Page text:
Vision Nepal’s volunteer teaching English in Public School or Buddhist monastery project offers volunteers a unique opportunity to gain insight into Buddhist culture and practice. The volunteering Buddhist monastery project aims to be an exchange between devoted practitioners of Buddhism and those from other cultures, who can share language and other skills. You will have one thing in common; a desire to learn. This project is a great way for international volunteers to learn about Buddhist culture and have a platform to teach English to Buddhist monks.

Nepal is home to both Nepali and Tibetan monks:

Thousands of Tibetan monks have lived in exile in Nepal since Tibet was invaded by China in 1959. While the Tibetans are now free to practice their religion and express their culture and heritage, they remain an underprivileged and marginalized group within society.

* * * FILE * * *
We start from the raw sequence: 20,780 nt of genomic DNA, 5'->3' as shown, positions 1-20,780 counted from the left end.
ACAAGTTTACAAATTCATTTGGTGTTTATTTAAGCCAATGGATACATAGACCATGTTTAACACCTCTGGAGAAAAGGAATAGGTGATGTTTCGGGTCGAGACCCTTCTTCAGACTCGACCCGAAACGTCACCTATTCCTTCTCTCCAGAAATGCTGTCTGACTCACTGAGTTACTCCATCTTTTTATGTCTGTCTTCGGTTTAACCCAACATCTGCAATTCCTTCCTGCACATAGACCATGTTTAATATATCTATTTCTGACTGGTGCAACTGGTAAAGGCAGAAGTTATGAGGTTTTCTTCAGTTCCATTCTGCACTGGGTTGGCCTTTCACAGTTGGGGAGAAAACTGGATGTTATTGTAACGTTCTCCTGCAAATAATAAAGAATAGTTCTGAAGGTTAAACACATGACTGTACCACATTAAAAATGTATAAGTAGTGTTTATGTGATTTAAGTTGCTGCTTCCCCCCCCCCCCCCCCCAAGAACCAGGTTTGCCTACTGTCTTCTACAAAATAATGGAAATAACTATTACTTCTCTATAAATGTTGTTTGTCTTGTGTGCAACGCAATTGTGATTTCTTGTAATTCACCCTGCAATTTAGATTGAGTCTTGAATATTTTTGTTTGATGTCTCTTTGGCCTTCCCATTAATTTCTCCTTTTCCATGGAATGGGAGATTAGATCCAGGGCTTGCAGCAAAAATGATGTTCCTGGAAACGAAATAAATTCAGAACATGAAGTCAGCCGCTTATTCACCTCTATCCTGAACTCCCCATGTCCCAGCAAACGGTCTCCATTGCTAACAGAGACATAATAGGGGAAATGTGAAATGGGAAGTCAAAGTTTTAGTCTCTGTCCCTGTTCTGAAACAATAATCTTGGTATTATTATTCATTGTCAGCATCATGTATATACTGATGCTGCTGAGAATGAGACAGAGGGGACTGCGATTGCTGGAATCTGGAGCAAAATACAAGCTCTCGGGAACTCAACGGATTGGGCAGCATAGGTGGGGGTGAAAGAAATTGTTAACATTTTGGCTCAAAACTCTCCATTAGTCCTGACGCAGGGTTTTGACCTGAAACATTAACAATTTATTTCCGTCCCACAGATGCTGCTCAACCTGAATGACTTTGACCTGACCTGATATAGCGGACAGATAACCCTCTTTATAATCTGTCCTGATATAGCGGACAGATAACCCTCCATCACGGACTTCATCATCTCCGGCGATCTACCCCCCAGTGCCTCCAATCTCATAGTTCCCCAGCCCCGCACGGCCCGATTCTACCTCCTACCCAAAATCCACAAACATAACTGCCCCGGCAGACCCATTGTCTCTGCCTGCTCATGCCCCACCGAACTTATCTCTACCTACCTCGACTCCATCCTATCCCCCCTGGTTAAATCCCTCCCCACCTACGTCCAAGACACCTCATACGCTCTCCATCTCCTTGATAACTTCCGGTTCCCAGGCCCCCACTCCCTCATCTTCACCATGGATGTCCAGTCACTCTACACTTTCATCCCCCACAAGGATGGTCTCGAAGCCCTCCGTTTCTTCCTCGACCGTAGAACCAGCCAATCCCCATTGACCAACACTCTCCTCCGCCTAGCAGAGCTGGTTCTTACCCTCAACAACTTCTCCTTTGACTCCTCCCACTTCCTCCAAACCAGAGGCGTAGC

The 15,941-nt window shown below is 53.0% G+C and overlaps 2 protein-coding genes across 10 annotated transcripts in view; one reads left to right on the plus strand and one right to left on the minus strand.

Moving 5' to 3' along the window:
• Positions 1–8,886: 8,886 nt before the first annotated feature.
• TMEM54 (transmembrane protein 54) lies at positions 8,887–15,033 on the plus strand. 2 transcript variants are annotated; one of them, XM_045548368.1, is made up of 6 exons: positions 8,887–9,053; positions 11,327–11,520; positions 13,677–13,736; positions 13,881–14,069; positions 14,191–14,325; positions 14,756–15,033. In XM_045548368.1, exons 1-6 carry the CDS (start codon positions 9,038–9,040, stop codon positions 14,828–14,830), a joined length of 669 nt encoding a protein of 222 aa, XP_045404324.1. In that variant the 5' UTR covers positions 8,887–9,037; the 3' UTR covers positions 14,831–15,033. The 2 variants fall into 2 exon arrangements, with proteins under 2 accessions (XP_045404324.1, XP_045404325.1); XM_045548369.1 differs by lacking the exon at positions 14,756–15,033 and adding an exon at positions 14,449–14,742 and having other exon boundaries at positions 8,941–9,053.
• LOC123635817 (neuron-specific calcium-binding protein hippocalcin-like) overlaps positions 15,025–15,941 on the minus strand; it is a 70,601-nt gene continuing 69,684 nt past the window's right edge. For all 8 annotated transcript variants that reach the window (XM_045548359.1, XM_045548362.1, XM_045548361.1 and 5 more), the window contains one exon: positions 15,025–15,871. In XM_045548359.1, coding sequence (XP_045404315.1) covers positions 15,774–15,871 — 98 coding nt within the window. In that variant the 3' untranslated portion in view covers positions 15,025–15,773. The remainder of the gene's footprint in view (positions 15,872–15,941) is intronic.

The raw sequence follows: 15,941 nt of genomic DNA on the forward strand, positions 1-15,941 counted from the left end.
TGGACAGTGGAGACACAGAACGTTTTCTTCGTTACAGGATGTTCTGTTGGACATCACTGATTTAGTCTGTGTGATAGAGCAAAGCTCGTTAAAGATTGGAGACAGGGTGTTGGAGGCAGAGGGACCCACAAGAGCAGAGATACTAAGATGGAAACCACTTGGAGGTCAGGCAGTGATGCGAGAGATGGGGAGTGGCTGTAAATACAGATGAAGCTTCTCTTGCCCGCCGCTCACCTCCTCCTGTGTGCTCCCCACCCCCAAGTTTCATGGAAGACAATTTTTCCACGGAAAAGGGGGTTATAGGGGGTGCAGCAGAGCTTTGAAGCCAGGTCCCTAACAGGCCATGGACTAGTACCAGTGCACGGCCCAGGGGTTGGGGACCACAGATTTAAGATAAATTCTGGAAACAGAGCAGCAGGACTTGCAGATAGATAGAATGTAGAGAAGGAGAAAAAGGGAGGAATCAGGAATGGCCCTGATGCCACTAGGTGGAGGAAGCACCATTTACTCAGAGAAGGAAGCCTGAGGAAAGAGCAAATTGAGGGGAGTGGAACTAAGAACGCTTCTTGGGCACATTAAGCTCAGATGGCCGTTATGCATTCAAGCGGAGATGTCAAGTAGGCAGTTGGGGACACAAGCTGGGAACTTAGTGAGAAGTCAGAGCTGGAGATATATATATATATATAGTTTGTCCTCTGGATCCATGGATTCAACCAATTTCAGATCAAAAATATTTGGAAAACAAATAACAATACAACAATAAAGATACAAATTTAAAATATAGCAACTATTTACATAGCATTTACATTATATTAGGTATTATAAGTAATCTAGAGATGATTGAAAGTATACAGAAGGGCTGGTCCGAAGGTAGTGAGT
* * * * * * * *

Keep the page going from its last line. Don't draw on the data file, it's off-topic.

Historically:

Education in Buddhist monasteries in Nepal has focused on scriptures and beliefs. Despite a more recent expansion in the scope of subjects, which now include English and Computer Science, teaching remains rudimentary and standards very dramatically between institutions?

As a volunteer you will help provide basic conversational English to monks, who range from children to adults, in our partner institutions. You will work up to four hrs. a day, six days a week, teaching English to Buddhist monks and arranging creative activities, such as games and painting. You are welcome to share any other area of expertise you may have with them; medicine, science, business or similar. These are all subjects that will be of benefit, as even Buddhist monasteries need to be run efficiently.

In return:

You will become a part of everyday life while living in a monastery; living among the residents, taking part in rituals and gaining a rare and unforgettable insight into spiritual life. Your placement will last between one week and four months, during which time you will live at the monastery; or, where space is in short supply, you will live with a nearby host family. Wherever you are located, the experience should be one of total immersion in both Nepali and Buddhist culture.